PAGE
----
Sunlight-Induced DNA Lesions. Lesion Structure, Mutation Characteristics and Repair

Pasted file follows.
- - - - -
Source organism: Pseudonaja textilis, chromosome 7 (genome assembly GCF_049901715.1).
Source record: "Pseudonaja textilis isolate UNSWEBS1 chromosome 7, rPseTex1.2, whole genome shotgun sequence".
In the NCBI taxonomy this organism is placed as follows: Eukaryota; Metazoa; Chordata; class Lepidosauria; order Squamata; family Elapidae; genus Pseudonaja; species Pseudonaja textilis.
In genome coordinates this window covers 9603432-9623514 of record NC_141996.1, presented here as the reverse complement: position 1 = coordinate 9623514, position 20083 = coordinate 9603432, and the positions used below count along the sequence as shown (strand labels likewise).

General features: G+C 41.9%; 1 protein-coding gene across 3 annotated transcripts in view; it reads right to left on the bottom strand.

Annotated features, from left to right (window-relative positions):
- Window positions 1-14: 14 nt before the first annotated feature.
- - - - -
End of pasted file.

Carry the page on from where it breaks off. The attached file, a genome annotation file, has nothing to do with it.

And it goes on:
The UV part of sunlight is known to induce a variety of genome defects. These lesions are the major cause of skin cancer development. In order to counter such toxic effects cells have developed a number of sophisticated DNA repair systems, like nucleotide excision repair and photoreactivation. The repair machinery is able to specifically recognize sunlight-induced DNA lesions and to subsequently remove this damage. Malfunctioning repair systems are responsible for the three rare genetic diseases Xeroderma pigmentosum, Cockayne's syndrome, and trichothiodystrophy. In this review article, the structure of the major sunlight-induced lesions will be discussed. An overview of the two major repair mechanisms, photoreactivation and excision repair, is given, and the effects of the DNA lesions on the p53 gene and on tumor genesis are discussed.
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